Iowa Sets the Pace for the Rest of the Country (Perhaps). I swear, for the next political piece I won’t lead in with a Ron Paul picture. Cross my heart. — Ed.
On Thursday, Iowans will gather in their living rooms and church basements for the biggest social event of the winter – the Iowa Caucuses. The caucuses (from the Algonquin word for “gathering of tribal chiefs”) are sort of insane, but they’ll make or break a handful of the candidates – 1,993 precincts at a time.
In the past, even candidates who struggled to break from the pack in Iowa had time to regain their footing before the long string of primaries that followed. That was before the states made a mad rush to schedule primaries earlier – 27 states will hold primaries on or before February 5. This gives second-tier candidates – like Democratic Senator Chris Dodd or Republican good old boy Fred Thompson – almost no breathing room to move their cash-strapped campaigns to other states, or to raise money for the next round of primaries.
All of which means that limping out of Iowa Friday morning (destination: New Hampshire) will depend on two things – cash-on-hand and beating the bookies’ odds in Iowa.
The starting point is knowing who the 16 candidates duking it out in Iowa actually are:
Three days before the first votes are cast, the race couldn’t be much tighter.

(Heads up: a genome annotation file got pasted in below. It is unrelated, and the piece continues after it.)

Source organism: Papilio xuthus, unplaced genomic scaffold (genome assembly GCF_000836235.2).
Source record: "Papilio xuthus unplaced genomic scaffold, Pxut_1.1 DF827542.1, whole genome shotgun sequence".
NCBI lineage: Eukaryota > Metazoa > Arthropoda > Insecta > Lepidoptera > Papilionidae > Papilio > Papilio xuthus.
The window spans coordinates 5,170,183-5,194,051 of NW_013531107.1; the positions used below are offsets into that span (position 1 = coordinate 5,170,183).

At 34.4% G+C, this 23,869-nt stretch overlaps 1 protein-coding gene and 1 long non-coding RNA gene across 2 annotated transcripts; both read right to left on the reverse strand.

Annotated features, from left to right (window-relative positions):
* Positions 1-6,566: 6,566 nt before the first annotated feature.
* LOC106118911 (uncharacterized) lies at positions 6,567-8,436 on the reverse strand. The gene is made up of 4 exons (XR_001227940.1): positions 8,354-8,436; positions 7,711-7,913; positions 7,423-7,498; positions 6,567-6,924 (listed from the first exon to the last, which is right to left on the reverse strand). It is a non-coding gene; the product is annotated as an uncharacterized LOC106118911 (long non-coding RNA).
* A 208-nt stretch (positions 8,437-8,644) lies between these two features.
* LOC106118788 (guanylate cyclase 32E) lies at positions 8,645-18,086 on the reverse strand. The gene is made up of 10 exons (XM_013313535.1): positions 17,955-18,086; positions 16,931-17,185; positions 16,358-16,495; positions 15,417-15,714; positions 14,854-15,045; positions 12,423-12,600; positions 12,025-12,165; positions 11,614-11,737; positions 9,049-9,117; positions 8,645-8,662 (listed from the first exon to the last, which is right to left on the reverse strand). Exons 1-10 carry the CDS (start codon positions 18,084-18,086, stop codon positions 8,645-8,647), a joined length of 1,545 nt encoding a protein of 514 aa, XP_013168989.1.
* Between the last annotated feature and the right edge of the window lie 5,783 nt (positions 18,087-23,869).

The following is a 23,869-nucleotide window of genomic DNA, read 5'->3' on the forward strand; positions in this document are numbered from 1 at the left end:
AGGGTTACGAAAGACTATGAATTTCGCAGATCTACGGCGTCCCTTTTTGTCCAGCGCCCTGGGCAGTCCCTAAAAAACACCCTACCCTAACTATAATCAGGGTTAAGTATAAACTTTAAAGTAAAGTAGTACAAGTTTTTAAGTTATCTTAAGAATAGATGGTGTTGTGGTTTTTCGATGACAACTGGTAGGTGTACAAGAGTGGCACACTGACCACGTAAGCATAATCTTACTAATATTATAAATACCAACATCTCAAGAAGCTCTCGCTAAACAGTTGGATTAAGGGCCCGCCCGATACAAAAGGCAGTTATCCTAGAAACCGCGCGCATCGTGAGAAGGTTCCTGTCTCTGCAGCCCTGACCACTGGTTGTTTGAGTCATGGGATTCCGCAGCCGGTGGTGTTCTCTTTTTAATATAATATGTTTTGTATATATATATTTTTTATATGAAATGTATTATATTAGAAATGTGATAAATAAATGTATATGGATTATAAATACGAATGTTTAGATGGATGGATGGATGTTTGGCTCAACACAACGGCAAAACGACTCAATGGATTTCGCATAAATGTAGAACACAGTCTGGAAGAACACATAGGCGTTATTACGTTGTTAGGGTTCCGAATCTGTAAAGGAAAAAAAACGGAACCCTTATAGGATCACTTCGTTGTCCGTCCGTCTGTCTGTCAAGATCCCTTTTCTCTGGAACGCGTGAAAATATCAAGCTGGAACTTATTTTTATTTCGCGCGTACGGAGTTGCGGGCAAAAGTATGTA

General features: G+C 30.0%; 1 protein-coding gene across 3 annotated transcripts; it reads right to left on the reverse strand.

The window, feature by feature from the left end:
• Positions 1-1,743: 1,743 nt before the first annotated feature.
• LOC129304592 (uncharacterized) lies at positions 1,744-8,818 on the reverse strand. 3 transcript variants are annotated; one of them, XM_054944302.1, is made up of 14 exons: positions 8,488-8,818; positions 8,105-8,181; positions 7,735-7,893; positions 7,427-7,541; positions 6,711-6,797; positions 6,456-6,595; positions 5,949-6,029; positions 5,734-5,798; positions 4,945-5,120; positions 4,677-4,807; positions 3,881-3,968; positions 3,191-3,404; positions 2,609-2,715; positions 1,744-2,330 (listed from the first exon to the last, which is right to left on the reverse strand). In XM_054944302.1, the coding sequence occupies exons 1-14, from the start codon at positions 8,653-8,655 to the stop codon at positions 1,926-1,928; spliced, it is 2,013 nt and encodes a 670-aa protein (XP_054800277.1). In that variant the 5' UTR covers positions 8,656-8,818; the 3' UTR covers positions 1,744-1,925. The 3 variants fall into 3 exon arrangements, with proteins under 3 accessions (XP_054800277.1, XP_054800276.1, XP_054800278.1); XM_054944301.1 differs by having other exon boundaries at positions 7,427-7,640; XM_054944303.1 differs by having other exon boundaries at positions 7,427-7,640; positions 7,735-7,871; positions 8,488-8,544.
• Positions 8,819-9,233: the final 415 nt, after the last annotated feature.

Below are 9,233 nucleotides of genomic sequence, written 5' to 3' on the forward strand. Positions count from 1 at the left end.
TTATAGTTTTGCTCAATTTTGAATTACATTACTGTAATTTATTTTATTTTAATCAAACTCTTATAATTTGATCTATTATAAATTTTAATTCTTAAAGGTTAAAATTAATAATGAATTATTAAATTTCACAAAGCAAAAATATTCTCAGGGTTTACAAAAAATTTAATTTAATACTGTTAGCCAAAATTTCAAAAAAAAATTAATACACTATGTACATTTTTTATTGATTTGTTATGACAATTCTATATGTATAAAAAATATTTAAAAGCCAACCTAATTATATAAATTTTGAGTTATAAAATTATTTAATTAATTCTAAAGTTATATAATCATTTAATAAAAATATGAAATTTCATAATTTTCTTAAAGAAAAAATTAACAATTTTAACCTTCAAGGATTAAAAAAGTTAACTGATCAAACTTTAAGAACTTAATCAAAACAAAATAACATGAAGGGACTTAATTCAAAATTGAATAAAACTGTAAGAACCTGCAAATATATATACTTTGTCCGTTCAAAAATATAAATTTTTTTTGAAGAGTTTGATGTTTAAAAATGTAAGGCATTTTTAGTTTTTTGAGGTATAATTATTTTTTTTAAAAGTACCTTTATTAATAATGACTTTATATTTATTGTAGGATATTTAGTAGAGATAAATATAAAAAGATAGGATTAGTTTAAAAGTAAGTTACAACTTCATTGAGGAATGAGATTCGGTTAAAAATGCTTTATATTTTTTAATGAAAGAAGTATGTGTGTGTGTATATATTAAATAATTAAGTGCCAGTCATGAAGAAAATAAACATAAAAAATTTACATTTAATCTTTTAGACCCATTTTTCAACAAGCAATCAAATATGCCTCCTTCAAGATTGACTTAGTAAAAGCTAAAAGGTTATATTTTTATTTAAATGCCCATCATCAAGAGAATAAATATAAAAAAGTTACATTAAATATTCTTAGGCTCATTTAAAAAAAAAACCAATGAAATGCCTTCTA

On the Democratic side of the equation, it may well be a surprise fight for first place between populist John Edwards and change agent Barack Obama. Polls have the two neck-and-neck with Hillary Clinton, who odds-makers believe might actually place third in Iowa. Clinton’s national aura of inevitability has lost a bit of its luster in Iowa; expectations are higher in New Hampshire.
Inevitability is a thing of the past for Republicans as well. A man from Hope (Arkansas) has leapt to the front of the pack in Iowa; voters have found Mike Huckabee’s social conservatism and friendly shtick to be at least as appealing as Mitt Romney’s polished executive look. But the once mighty Rudy has all but given up on Iowa – he and Fred Thompson are casting their hopes way out to South Carolina’s late January primary. And while John McCain trails with hopes for a fourth place finish in Iowa, there is a chance he’ll take New Hampshire for the Republicans next week.
And so while Iowa will prove interesting – and may cull some tier two candidates like Biden, Dodd and Richardson from the running – its New Hampshire where the first real cuts will take place.
My incredibly uneducated stab at Iowa results call for an Edwards/Obama/Clinton trifecta on the Democratic side, and a Romney/Huckabee/McCain finish for the Republicans. The outcomes will shift slightly in New Hampshire, I think. That primary will see a Obama/Clinton/Edwards finish – leaving all three strong for February’s 22-state throw-down, and a Romney/McCain/Huckabee finish on the Republican front.
Going into the January 29 primaries in South Carolina, Florida, Nevada and Wyoming, I think the Dems will be in a three-way race with no clear leader. And while Giuliani and Thompson will try to stay in the game into February, I think the contest will tighten among Romney, McCain and Huckabee.
Perhaps the most amazing thing about the Iowa/New Hampshire contests is how at odds they are with national polls – most of which have Clinton and Giuliani with commanding leads (as of early December).